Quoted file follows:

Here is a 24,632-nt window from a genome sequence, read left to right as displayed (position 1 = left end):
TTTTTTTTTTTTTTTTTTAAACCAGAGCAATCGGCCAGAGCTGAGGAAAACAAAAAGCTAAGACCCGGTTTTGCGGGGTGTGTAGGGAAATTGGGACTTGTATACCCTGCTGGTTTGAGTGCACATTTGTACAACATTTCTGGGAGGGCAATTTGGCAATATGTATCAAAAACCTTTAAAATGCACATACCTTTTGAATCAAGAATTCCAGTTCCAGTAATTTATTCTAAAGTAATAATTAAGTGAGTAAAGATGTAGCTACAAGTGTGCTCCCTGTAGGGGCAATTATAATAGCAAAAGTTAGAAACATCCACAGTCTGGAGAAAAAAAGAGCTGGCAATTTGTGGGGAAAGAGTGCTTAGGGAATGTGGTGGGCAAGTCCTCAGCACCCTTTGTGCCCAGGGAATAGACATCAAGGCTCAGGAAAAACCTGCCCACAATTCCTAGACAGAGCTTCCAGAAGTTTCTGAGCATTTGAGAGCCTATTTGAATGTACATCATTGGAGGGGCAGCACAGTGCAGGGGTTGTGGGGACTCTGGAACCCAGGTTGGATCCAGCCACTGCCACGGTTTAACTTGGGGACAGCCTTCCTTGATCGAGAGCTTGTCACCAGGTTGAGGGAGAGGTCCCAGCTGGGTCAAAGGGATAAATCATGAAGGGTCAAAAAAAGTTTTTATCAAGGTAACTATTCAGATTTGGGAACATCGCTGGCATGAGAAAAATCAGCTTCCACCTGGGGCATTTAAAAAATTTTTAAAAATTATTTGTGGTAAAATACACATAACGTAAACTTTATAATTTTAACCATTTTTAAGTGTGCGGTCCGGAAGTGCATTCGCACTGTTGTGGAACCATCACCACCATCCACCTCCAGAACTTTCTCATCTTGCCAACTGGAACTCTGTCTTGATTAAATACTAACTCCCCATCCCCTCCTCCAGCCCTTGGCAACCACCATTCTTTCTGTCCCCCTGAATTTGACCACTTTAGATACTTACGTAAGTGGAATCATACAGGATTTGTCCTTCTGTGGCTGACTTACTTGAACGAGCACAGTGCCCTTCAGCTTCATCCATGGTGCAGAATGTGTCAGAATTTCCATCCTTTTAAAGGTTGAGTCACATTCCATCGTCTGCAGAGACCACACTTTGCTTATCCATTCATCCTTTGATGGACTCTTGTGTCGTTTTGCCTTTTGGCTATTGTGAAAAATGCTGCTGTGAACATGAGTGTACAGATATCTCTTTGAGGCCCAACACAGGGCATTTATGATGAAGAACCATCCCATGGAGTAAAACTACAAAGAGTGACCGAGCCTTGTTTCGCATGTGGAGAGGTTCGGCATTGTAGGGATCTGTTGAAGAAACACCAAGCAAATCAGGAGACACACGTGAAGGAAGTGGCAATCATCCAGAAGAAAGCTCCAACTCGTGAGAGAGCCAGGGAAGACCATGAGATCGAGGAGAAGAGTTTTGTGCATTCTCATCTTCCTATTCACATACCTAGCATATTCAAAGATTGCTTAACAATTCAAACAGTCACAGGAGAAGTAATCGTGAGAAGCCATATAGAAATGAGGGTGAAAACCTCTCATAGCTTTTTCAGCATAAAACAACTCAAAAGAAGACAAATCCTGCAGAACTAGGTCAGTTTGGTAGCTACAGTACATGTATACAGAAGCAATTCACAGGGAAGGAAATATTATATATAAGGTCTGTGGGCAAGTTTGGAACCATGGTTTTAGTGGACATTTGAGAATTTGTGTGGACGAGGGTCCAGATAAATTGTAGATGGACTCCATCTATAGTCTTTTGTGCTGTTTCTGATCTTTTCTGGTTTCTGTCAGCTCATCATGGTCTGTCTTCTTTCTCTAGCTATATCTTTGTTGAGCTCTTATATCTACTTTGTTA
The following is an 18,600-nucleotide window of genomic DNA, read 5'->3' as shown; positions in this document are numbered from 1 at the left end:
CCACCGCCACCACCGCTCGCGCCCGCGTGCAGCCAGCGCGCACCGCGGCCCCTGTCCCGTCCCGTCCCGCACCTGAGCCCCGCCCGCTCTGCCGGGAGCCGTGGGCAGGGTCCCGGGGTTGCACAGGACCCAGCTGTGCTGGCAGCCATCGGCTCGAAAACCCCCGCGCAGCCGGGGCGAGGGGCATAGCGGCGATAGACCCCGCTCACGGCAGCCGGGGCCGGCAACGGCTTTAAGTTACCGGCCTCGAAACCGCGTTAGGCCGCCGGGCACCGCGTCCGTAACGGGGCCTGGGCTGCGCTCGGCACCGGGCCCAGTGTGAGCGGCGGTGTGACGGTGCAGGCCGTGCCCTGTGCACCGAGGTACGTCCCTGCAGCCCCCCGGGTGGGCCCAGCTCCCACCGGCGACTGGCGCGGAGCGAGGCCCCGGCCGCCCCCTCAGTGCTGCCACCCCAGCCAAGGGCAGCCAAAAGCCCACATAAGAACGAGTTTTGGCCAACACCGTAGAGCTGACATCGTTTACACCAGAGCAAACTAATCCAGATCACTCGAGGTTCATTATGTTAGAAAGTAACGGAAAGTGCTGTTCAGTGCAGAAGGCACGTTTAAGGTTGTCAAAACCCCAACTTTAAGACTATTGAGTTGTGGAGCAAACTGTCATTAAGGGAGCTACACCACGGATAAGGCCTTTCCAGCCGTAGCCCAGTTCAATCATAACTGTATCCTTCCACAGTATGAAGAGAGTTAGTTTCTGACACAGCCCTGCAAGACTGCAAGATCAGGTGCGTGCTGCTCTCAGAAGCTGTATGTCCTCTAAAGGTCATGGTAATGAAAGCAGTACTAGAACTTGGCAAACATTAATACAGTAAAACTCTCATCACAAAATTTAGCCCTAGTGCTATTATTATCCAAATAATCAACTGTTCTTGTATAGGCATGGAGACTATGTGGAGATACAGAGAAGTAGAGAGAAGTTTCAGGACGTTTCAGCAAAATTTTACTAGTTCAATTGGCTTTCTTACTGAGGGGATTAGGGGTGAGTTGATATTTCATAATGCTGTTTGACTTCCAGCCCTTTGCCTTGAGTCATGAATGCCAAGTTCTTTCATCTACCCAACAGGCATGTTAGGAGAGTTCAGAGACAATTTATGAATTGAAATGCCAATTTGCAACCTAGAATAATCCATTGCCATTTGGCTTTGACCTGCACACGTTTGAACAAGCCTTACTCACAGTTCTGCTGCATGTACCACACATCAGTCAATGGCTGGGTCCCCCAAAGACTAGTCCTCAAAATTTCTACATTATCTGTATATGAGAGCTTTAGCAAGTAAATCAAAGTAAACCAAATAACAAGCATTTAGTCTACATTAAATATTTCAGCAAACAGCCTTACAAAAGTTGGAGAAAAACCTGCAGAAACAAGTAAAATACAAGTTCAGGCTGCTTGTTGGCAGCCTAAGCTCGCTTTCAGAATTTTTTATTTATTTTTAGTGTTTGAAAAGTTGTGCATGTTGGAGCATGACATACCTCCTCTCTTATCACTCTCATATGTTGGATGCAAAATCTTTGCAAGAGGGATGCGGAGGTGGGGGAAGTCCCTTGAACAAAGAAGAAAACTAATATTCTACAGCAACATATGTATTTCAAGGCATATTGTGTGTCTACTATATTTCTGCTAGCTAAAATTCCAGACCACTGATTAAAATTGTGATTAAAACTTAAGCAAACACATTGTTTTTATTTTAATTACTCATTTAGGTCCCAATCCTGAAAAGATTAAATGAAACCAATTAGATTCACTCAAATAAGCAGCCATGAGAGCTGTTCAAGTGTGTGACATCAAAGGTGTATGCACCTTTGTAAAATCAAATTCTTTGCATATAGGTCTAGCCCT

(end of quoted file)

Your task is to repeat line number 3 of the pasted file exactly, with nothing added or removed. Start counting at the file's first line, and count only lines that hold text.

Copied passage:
The following is an 18,600-nucleotide window of genomic DNA, read 5'->3' as shown; positions in this document are numbered from 1 at the left end: